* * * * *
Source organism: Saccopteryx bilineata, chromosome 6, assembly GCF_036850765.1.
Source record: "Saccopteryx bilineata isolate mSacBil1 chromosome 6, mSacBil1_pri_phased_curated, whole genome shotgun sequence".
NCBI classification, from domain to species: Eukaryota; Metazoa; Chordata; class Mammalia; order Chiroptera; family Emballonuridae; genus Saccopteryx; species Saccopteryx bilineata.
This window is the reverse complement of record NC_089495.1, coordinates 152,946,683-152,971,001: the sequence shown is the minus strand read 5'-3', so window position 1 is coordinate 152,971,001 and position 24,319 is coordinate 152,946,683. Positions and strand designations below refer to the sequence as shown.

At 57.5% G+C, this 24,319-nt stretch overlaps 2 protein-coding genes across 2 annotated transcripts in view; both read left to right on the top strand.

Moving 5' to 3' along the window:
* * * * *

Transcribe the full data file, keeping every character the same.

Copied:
Source organism: Saccopteryx bilineata, chromosome 6, assembly GCF_036850765.1.
Source record: "Saccopteryx bilineata isolate mSacBil1 chromosome 6, mSacBil1_pri_phased_curated, whole genome shotgun sequence".
NCBI classification, from domain to species: Eukaryota; Metazoa; Chordata; class Mammalia; order Chiroptera; family Emballonuridae; genus Saccopteryx; species Saccopteryx bilineata.
This window is the reverse complement of record NC_089495.1, coordinates 152,946,683-152,971,001: the sequence shown is the minus strand read 5'-3', so window position 1 is coordinate 152,971,001 and position 24,319 is coordinate 152,946,683. Positions and strand designations below refer to the sequence as shown.

At 57.5% G+C, this 24,319-nt stretch overlaps 2 protein-coding genes across 2 annotated transcripts in view; both read left to right on the top strand.

Moving 5' to 3' along the window: